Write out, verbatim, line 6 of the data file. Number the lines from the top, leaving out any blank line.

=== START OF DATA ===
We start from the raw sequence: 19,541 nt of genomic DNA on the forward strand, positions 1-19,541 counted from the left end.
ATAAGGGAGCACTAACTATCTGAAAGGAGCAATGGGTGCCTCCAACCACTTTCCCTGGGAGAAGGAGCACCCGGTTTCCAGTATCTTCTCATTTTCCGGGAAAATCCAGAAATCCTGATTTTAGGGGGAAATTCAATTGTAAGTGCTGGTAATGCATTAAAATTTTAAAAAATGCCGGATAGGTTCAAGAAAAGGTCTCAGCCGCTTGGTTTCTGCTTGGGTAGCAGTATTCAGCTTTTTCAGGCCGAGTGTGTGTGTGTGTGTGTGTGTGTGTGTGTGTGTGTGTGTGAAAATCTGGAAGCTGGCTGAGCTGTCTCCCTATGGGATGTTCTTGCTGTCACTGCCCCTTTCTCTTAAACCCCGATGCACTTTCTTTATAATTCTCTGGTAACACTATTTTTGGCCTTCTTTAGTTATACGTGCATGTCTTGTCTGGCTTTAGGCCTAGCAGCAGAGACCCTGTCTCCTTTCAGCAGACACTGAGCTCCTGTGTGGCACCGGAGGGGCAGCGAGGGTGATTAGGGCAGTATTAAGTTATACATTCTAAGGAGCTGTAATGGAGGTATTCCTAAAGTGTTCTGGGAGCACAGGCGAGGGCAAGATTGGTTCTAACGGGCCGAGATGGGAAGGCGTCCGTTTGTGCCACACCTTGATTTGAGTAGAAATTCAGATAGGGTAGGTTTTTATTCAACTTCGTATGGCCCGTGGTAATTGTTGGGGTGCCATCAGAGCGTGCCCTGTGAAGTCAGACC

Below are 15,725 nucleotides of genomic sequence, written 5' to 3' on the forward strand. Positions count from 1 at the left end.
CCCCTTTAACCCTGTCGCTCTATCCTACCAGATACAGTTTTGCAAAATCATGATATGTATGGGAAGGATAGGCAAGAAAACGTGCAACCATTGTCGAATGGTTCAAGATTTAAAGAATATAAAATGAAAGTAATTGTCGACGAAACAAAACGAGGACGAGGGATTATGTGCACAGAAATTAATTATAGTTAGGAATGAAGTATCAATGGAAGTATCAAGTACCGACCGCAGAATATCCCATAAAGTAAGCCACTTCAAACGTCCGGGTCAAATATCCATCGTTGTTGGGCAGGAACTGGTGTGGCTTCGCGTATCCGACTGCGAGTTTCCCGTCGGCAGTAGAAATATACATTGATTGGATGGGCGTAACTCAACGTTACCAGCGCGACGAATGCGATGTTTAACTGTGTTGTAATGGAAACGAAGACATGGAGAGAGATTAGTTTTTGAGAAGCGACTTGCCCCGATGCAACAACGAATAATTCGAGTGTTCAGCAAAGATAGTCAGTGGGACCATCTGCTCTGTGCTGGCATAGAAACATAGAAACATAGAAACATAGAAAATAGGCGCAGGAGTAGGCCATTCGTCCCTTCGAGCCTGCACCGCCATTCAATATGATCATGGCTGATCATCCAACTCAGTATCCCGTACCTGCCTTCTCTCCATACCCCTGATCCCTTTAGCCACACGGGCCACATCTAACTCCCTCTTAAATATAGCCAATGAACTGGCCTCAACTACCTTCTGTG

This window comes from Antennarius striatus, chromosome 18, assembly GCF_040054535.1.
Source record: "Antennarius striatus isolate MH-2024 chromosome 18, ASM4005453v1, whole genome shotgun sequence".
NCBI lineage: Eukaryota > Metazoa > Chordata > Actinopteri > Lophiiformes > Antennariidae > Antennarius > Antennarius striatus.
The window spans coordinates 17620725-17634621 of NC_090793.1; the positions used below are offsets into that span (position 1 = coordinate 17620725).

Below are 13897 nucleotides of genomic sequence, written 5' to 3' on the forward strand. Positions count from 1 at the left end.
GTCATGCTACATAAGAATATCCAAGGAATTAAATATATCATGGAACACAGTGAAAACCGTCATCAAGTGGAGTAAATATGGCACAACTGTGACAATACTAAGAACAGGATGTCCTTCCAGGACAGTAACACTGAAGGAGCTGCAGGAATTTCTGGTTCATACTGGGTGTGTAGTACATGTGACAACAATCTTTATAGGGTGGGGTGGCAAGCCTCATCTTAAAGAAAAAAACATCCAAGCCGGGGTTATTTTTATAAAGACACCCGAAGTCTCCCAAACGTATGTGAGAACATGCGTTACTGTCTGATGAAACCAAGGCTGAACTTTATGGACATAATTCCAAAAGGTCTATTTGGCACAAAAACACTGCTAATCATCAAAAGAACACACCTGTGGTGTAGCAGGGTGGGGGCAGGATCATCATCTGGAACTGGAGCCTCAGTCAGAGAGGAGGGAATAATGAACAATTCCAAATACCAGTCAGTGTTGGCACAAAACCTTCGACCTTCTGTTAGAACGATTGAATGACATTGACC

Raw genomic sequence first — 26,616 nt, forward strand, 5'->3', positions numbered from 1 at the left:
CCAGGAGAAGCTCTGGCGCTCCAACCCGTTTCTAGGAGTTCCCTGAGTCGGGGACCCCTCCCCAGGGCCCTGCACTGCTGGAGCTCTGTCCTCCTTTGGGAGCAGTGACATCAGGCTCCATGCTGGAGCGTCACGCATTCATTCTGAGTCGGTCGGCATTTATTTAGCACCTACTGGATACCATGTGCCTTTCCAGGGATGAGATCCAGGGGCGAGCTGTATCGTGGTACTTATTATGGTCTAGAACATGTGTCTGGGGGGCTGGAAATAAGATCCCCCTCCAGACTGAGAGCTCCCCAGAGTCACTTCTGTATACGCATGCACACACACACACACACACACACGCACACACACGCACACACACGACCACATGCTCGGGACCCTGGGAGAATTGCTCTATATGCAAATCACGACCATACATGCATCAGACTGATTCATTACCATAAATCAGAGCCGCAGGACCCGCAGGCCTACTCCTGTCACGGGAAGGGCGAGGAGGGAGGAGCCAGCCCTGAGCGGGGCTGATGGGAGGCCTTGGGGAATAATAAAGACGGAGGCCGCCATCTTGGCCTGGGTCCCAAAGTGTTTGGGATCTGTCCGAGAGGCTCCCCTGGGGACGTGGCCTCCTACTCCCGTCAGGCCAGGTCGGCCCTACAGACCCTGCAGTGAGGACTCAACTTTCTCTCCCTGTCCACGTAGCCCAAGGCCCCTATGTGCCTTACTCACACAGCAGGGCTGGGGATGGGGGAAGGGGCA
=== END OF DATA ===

Source record: "Antennarius striatus isolate MH-2024 chromosome 18, ASM4005453v1, whole genome shotgun sequence".